Walter is the lead user experience designer for MailChimp where he is the chief responsible for making the online e-mail campaign program’s interfaces more human.
As someone fascinated by the psychology of the things we do, I rushed through this book at an eager pace.
My key lessons from the book include:
- It is easy in the rush of daily business to build what Walter calls “fast and cheap sites with no reverence for the craft or the relationship we build with our audience.” Take the time to develop a solid strategy before diving into the design just to get a job out the door.
- Design for humans and the human condition. For example, attention is finite and we are running on low supply. Make it easy for visitors to your website to subconsciously identify patterns and as a result see predictable user behaviour and an ability to retain the information on your site.
- Give users/visitors freedom and don’t oblige them to fit into a mould. Walter draws upon the example of how Twitter gave users the option to continue using the old interface for as long as it was available. By empowering users of your service to choose for themselves you are automatically changing their tone of their response. This, according to Walter, is companies saying. “You may.. instead of “You must…” You only have to look at the outcries when Facebook makes changes to their interface to see how this works.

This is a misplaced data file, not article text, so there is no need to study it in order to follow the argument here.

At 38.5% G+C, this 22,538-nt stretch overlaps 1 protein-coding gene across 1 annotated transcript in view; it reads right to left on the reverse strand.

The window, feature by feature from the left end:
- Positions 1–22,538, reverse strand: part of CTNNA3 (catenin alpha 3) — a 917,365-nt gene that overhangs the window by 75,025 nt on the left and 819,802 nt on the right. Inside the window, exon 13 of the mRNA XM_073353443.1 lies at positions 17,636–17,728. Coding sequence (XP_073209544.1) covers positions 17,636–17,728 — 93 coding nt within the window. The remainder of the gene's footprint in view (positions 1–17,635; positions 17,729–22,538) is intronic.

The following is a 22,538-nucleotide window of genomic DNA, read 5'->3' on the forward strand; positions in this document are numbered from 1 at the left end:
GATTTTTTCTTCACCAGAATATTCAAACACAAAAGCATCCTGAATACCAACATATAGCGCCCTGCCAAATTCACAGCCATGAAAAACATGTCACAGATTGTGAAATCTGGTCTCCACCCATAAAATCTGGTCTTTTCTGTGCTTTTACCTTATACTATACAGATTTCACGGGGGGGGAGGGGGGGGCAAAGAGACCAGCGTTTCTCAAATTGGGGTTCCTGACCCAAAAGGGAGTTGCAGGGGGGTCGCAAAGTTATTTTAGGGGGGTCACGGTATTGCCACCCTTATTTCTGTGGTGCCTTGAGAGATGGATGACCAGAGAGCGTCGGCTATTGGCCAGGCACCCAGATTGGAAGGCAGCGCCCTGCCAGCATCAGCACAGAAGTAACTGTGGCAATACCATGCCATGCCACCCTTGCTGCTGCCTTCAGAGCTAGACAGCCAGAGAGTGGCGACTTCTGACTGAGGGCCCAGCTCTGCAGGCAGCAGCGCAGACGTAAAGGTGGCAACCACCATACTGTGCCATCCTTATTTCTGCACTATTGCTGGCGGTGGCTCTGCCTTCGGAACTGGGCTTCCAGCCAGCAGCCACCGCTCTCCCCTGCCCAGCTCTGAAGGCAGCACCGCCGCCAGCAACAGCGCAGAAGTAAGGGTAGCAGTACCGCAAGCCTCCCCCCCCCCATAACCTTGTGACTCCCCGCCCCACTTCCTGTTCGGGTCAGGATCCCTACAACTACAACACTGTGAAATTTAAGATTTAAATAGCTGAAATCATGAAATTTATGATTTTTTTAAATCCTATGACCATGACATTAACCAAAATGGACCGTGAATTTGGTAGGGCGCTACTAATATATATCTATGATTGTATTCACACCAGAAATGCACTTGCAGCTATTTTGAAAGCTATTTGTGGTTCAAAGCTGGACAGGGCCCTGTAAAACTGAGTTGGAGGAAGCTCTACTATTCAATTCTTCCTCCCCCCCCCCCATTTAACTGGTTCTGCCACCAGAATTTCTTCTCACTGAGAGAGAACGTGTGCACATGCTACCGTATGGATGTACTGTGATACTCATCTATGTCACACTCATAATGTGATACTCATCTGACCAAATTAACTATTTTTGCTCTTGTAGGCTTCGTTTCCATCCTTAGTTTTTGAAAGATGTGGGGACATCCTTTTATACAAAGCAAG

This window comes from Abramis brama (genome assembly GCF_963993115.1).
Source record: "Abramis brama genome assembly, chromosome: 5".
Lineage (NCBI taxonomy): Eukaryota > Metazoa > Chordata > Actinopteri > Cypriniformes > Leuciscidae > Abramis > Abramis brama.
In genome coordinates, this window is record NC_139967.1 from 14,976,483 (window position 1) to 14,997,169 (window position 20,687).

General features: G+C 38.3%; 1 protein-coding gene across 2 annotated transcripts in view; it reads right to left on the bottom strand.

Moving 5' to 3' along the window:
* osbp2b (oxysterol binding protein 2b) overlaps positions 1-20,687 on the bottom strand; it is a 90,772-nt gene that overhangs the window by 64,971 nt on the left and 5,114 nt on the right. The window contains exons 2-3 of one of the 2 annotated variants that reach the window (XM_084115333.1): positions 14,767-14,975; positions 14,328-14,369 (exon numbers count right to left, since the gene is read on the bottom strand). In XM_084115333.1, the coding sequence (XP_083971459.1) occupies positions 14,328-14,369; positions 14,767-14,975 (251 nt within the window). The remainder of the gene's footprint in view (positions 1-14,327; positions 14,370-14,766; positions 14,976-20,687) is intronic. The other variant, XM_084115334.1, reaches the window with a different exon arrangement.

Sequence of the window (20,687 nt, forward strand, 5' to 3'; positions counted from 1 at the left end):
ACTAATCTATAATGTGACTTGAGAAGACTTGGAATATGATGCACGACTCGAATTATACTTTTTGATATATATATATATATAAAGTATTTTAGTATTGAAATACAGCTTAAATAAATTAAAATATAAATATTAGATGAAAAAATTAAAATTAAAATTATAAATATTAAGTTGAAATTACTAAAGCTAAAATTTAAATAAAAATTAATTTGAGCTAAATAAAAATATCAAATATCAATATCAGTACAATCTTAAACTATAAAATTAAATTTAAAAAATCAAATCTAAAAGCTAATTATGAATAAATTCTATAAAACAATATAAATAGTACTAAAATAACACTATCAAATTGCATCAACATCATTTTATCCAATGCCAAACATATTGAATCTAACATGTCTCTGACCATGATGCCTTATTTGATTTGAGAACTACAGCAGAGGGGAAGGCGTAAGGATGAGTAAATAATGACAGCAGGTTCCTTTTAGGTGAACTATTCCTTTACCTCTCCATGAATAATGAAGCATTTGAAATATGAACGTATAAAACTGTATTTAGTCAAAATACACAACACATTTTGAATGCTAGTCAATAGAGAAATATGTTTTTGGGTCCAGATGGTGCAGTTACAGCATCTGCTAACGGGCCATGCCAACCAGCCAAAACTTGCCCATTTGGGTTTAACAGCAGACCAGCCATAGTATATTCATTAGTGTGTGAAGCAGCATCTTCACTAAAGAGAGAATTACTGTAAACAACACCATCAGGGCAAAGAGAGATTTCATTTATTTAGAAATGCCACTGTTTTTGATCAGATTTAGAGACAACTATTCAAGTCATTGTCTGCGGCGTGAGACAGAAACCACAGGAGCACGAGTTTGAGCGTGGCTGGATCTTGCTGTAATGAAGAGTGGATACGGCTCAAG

- By employing good design and positive experiences consistently from the start you can build enough of a reputation that when disaster strikes, as it inevitably will, your community will forgive you. Similarly, when disaster strikes be brave and transparent enough to admit to the mistake and ask your community for forgiveness.
- Know that not every customer, client or viewer of your website is the right fit for your company. It is ‘OK’ to admit this.
- Make the experience as frictionless as possible. This seems obvious, but as exemplified by this great blog post by Nick Crocker when trying to sign up for The Australian’s paywall service, it is easy to forget that users want the least resistance to the end goal as possible.
We’re not just designing pages. We’re designing human experiences. Like the visionaries of the Arts and Crafts movement, we know that preserving the human touch and showing ourselves in our work isn’t optional: it’s essential” - Aarron Walter
You can purchase the book from A Book Apart here as an e-book or hard copy.
Yours in psychology,